It has been estimated that 24 to 81 million cases of foodborne diarrheal disease occur annually in the United States. The cost of medical care and lost productivity due to acute disease is estimated between $5 billion and $17 billion. This does not include other factors such as the cost of respiratory symptoms or chronic disease, death, or the costs to industry through lost business, product recalls, seizure, destruction of contaminated foods, and litigation. If these were added, the costs of foodborne illnesses would be even higher.
Most food scientists and health experts agree that illnesses caused by foodborne pathogenic microorganisms present the most serious food safety problem today. Yet, many consumers and others who handle food on a regular basis seem to take a casual approach to microbiological causes of foodborne illnesses. Other more dramatic threats, such as potentially harmful pesticide residues, may be given more media coverage, credit, and resources than they deserve.
The reason for this discrepancy in what gets people's attention can be explained by what we know about how people perceive risks. People tend to view as "less risky" those situations that are voluntary, familiar, not fatal, old risk, known to science, or controllable. On the other hand, people view as "more risky," those situations with the opposite characteristics. Thus, a food handling situation that is voluntary, familiar, and so on, would seem to pose a much smaller threat than the use of pesticides in the production of vegetables bought at the supermarket. For the consumer, exposure to potential pesticide residues is certainly not voluntary or familiar. Use of pesticides could be perceived as leading to fatality, appears to be a newer risk, presents many scientific unknowns, and the threat cannot be easily controlled by consumers through washing, cooking, or other home treatments.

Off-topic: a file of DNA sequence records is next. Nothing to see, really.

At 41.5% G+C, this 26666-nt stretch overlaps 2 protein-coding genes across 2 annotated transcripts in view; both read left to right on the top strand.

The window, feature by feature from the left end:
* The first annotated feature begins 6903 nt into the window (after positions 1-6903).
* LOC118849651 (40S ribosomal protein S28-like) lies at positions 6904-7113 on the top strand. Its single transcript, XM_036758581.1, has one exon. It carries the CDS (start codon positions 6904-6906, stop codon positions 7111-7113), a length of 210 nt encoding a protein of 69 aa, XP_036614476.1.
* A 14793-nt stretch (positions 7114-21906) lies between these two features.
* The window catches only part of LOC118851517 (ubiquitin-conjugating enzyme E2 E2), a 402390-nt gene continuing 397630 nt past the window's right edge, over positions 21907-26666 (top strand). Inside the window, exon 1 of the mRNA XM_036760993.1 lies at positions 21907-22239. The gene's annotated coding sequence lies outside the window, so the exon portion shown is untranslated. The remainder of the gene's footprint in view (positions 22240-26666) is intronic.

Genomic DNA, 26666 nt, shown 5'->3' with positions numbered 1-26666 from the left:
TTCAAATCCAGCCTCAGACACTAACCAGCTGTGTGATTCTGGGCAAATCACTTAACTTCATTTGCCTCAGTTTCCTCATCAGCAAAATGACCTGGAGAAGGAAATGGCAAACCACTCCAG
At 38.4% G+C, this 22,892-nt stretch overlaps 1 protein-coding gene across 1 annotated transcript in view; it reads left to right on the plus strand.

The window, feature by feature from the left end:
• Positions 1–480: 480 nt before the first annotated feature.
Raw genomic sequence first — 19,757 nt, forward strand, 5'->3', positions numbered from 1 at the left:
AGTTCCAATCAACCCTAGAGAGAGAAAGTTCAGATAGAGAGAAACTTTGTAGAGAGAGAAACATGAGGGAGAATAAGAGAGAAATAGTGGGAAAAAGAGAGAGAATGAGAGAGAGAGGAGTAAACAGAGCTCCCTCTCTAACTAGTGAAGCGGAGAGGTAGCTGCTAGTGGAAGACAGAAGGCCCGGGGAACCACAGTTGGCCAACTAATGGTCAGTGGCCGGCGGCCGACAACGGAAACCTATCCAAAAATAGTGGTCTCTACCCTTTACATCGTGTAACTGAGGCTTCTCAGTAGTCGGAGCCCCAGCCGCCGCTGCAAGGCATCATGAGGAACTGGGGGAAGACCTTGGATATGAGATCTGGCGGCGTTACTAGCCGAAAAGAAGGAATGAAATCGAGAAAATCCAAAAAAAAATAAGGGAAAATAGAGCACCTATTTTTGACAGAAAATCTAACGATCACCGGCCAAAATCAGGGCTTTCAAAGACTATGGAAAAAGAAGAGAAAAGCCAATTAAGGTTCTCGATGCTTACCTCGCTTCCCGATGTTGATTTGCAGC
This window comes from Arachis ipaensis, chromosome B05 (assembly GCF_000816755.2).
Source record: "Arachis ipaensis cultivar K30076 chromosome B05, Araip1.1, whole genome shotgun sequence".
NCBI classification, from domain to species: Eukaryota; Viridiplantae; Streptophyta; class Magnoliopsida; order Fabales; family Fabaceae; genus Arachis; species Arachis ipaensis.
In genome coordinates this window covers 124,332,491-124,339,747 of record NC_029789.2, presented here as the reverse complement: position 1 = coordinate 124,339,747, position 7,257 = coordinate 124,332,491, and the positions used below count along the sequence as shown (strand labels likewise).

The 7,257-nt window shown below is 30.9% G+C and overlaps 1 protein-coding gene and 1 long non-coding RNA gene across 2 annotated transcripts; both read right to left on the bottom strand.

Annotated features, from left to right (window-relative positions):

In spite of the lack of importance sometimes given to microorganisms as causal agents in foodborne illnesses, microorganisms do represent a significant threat to the U.S. population. Both home-prepared and food service-prepared foods contribute to foodborne illness incidents. In addition, food processing errors also contribute occasionally to outbreaks of disease:
Leading factors contributing to foodborne illness out breaks, 1983-1987.
- Improper storage or holding temperatures
- Poor personal hygiene of food handlersInadequate cooking
- Contaminated equipment
- Food obtained from unsafe sources
Karen P. Penner, Extension Specialist, Food Science, Kansas State University
from the National Food Safety Database.